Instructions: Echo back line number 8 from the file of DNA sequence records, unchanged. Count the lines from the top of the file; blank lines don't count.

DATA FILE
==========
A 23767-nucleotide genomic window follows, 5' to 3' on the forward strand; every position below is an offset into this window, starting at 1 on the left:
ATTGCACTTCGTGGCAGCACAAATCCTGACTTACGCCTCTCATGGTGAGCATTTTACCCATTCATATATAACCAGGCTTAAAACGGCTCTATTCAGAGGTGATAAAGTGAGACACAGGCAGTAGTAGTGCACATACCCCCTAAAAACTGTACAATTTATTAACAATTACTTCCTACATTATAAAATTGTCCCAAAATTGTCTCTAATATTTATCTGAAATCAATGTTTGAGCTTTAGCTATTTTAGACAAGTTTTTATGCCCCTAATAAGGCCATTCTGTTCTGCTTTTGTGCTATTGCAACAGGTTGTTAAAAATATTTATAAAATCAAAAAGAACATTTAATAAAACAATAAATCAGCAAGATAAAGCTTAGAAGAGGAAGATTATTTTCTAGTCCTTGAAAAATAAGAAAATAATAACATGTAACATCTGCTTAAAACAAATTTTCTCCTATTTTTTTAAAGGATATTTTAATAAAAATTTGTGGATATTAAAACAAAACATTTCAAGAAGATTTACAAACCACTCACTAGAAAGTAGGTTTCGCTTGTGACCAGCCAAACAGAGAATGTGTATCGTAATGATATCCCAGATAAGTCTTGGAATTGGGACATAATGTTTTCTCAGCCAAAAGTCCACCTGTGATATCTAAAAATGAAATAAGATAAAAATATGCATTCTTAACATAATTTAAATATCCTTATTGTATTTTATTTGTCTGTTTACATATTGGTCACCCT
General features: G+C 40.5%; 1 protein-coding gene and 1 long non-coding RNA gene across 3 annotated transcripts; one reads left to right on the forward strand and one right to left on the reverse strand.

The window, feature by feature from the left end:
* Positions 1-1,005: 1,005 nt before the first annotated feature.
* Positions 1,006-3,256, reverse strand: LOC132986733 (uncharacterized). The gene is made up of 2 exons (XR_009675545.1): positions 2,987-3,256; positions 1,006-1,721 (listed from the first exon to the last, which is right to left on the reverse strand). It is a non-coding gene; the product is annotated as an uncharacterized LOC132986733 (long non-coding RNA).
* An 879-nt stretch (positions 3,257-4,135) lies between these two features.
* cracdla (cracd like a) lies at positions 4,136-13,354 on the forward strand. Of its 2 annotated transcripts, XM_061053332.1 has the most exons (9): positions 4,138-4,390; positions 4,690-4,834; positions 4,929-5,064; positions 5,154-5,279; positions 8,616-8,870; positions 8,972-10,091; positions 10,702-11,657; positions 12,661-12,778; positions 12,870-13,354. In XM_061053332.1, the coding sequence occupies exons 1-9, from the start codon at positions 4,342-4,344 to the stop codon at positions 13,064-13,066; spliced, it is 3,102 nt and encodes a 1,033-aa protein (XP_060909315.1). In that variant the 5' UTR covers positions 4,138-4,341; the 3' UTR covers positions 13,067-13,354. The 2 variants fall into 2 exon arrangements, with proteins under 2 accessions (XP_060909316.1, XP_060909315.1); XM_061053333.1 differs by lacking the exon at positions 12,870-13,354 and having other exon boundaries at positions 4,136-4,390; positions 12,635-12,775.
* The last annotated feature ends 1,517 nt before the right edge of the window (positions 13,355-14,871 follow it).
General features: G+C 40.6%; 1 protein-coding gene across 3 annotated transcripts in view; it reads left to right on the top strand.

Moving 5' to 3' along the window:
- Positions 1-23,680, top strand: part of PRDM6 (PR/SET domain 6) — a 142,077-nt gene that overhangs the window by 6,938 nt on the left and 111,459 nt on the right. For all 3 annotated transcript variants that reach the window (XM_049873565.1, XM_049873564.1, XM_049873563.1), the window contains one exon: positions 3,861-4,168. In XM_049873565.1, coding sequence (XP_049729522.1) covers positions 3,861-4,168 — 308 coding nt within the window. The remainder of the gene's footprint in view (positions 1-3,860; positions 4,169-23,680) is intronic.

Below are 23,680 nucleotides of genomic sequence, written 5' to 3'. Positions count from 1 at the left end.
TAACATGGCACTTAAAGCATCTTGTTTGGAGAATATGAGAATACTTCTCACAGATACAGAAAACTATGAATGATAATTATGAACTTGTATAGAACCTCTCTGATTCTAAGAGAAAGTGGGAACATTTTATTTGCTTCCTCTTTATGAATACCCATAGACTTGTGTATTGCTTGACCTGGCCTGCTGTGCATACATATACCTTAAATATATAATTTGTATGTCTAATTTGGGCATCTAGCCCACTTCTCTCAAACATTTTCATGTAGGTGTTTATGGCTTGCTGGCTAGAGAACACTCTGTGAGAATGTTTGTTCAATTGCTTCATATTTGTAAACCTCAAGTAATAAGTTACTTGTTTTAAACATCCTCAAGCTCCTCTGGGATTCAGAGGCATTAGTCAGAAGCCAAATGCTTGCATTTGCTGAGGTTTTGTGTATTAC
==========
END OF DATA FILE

* cracdla (cracd like a) lies at positions 4,136-13,354 on the forward strand. Of its 2 annotated transcripts, XM_061053332.1 has the most exons (9): positions 4,138-4,390; positions 4,690-4,834; positions 4,929-5,064; positions 5,154-5,279; positions 8,616-8,870; positions 8,972-10,091; positions 10,702-11,657; positions 12,661-12,778; positions 12,870-13,354. In XM_061053332.1, the coding sequence occupies exons 1-9, from the start codon at positions 4,342-4,344 to the stop codon at positions 13,064-13,066; spliced, it is 3,102 nt and encodes a 1,033-aa protein (XP_060909315.1). In that variant the 5' UTR covers positions 4,138-4,341; the 3' UTR covers positions 13,067-13,354. The 2 variants fall into 2 exon arrangements, with proteins under 2 accessions (XP_060909316.1, XP_060909315.1); XM_061053333.1 differs by lacking the exon at positions 12,870-13,354 and having other exon boundaries at positions 4,136-4,390; positions 12,635-12,775.